Will 4D Ever Catch On?

Courtesy of Warner Bros.

At CineEurope, attendee will debate the merits of movie theaters filed with shaking seats, fog machines and strange smells.

This story first appeared in the June 26 issue of The Hollywood Reporter magazine. To receive the magazine, click here to subscribe.

Amid the questionable flavors of popcorn (Parmesan garlic, yum!) and advanced slushy-makers being paraded on the trade-show floor at this year's CineEurope, one of the biggest conversations among exhibitors hoping to gather more money from moviegoers likely will center on 4D.

With about 530 screens worldwide now having installed the technology -- which ranges from moving seats to sensory experiences including wind, fog and even scents -- 4D still is very much in the "niche" arena but quickly has become a growing force.

"We'd estimate that the market has approximately doubled over the past 18 months," says Charlotte Jones, principal cinema analyst at IHS Technology, whose cinema director, David Hancock, is moderating a panel at CineEurope on cinemas in the "experience economy" and the move toward premium.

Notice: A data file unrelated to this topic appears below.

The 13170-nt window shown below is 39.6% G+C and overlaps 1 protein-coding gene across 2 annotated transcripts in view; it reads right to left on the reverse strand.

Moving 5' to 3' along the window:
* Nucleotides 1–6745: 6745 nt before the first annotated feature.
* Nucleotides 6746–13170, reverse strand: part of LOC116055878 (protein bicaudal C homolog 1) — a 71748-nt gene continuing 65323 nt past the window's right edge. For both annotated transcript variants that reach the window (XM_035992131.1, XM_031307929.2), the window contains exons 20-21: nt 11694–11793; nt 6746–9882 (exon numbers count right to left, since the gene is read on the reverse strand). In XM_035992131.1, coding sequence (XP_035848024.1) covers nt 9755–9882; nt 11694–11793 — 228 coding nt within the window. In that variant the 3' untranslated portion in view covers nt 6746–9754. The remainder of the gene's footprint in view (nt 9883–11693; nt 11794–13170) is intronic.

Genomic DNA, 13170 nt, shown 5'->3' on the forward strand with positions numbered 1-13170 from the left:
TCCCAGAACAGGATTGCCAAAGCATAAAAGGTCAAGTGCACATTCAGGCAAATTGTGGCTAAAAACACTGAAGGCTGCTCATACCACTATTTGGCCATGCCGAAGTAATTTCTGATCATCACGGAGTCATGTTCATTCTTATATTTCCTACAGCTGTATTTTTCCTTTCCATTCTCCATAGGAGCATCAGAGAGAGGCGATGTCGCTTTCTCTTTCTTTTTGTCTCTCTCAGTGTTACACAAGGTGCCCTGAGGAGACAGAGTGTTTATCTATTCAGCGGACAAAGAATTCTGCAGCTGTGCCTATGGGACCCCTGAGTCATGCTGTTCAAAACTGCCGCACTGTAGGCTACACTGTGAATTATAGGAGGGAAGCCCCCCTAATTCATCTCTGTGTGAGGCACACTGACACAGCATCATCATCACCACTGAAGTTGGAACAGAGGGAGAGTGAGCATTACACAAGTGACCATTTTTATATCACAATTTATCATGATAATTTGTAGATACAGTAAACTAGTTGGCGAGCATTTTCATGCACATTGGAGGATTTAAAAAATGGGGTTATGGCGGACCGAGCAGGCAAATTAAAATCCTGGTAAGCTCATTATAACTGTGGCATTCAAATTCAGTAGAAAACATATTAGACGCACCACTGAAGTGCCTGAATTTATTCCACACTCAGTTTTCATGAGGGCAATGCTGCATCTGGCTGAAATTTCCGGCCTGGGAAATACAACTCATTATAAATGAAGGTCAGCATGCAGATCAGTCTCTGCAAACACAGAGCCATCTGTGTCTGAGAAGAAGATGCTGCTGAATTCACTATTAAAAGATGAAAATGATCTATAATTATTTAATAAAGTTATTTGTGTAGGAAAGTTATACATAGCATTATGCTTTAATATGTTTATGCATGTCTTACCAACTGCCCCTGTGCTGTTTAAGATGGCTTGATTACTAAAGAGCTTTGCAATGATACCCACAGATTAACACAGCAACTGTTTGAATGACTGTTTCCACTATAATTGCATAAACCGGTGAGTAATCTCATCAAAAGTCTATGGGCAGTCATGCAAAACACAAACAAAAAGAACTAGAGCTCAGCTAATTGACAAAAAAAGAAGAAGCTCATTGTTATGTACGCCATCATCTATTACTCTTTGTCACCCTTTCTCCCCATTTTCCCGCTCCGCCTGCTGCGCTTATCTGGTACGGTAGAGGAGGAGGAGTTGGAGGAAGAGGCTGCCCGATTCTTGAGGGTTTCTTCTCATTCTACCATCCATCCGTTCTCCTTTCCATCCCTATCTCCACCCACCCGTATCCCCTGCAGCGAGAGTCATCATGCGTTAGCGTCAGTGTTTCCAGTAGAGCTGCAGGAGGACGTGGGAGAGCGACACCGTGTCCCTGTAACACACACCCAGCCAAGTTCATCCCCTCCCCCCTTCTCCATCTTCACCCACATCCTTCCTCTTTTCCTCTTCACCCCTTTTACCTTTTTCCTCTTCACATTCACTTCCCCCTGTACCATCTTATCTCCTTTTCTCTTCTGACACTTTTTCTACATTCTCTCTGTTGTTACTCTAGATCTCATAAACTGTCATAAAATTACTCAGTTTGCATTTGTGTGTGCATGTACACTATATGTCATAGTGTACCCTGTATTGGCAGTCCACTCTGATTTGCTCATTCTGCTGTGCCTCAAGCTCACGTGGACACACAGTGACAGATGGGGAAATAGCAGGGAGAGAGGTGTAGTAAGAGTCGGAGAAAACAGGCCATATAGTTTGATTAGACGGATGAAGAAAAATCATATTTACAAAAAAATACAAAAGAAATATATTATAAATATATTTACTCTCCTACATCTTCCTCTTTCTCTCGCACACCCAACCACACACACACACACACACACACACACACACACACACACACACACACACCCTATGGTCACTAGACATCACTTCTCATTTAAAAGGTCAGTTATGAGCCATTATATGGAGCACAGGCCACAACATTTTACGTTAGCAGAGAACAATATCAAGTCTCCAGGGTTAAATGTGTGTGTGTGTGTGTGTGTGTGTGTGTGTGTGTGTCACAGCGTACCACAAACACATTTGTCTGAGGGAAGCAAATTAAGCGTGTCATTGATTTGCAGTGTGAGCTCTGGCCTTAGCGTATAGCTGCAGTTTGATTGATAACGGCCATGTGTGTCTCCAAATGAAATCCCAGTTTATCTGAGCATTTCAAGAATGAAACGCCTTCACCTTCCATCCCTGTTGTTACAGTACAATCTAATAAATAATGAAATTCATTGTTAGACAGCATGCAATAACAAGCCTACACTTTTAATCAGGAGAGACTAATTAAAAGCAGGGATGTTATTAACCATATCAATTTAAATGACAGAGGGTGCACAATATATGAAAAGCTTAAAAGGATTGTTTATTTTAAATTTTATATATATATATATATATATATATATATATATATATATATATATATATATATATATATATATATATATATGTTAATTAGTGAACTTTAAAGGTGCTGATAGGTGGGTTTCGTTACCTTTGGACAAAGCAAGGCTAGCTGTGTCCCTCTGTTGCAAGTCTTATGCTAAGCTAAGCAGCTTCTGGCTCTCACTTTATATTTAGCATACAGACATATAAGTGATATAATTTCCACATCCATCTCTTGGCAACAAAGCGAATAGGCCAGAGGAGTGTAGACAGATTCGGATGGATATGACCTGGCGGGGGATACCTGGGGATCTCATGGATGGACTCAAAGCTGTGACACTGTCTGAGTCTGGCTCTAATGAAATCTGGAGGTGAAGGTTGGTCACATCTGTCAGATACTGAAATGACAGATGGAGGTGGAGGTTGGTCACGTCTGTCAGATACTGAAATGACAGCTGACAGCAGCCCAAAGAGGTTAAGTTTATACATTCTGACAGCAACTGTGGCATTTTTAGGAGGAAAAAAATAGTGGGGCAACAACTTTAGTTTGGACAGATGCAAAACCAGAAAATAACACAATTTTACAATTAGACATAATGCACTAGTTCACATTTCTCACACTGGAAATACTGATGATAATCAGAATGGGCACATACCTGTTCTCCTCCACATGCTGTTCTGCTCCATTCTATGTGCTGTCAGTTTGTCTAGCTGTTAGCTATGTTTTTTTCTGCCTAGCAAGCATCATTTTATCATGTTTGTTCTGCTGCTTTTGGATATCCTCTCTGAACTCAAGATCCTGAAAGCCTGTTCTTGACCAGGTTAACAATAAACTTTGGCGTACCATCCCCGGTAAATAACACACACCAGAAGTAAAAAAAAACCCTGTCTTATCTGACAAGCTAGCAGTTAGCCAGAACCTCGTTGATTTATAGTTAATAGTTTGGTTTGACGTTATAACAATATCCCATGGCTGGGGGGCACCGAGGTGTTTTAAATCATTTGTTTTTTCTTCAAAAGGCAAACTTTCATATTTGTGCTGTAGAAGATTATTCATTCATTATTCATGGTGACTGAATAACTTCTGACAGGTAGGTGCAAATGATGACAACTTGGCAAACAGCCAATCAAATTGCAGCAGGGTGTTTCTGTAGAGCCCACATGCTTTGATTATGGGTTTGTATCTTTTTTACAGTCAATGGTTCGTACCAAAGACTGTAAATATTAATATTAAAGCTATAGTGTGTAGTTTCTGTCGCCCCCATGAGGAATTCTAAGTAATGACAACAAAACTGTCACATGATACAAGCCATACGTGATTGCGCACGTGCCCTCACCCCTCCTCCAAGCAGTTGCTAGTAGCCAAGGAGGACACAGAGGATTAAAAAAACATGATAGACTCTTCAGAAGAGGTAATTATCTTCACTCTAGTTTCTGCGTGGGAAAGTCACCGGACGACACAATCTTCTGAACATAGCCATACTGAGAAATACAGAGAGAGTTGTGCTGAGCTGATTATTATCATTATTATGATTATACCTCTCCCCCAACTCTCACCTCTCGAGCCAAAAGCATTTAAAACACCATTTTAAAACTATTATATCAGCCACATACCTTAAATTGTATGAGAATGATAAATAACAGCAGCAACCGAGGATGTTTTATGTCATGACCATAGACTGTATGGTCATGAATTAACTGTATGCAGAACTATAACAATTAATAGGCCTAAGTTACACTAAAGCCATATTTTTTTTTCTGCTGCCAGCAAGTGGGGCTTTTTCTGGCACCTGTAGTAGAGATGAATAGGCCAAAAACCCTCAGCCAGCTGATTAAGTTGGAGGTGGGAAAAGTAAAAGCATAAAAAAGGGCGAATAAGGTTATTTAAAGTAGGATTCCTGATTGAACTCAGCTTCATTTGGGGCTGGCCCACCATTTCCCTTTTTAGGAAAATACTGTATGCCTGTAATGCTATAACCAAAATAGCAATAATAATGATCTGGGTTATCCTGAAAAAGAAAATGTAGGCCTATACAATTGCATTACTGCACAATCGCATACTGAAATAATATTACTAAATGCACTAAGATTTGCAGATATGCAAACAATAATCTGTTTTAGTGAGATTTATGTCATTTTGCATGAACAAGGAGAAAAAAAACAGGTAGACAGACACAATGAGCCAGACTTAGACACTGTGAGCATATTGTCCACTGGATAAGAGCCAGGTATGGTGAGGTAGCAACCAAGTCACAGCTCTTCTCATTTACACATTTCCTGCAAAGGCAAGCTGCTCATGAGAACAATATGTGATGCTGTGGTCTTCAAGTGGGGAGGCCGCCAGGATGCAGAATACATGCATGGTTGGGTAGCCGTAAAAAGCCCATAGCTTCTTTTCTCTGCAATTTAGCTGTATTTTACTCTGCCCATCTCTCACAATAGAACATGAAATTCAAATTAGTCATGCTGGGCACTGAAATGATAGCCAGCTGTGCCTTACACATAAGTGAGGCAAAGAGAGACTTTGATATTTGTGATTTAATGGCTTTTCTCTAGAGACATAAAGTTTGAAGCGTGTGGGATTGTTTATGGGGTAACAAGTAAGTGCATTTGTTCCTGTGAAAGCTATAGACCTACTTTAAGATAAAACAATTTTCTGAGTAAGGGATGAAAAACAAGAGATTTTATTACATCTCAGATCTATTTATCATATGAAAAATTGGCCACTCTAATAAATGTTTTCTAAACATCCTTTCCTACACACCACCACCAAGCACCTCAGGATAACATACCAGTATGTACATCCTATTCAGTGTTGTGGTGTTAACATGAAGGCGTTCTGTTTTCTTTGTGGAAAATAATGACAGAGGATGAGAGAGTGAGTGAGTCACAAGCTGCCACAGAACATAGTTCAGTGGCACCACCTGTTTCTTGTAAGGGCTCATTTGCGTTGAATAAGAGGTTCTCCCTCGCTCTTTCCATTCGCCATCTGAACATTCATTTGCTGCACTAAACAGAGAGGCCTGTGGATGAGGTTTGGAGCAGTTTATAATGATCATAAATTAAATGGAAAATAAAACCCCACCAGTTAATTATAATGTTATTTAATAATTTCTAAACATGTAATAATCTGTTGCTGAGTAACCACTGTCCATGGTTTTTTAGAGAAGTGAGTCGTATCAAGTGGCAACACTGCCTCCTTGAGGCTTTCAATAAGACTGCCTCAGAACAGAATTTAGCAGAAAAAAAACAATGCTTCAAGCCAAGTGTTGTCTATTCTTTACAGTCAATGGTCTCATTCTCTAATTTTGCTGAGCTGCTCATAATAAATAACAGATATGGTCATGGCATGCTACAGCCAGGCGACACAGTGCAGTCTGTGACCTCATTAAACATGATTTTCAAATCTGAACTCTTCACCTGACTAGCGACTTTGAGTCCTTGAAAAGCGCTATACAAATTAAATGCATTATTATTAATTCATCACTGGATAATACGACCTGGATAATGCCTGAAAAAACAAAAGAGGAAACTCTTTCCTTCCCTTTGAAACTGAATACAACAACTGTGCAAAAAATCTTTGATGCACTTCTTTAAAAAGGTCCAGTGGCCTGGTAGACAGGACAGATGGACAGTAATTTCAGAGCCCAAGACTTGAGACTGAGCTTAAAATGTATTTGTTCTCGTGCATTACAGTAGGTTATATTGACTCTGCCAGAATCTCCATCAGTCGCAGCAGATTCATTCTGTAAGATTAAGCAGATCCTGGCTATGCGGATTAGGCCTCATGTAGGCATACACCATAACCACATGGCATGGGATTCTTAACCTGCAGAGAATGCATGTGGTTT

For exhibitors, the question is whether the significant investment needed for 4D is worthwhile for their bottom line.

Seoul, South Korea-based CJ 4Dplex -- one of three major 4D firms, but the only one that offers the more "extreme" weather experiences known as 4DX -- so far has one U.S. installation, at the Regal L.A. Live Stadium 14. New figures show that since it opened in June 2014, the 104-seat 4DX auditorium has seen an 88 percent attendance increase over the previous year and a 300 percent revenue hike. San Andreas was a recent standout, showing double the results of regular formats in its first week of 4DX.

CJ 4Dplex CEO Byung Hwan Choi says that disaster movies like San Andreas have "traditionally done very well in 4DX." However, he points to Furious 7 (which featured wind jets to mimic the sensation of speed) as the first film to pass 1 million 4DX admissions worldwide. The company recently debuted rainstorm and snow effects at CinemaCon in Las Vegas, but Choi admits that CJ 4Dplex still is facing challenges in the U.S., where theater owners are "primarily interested in short-term profitability over technology investment." 

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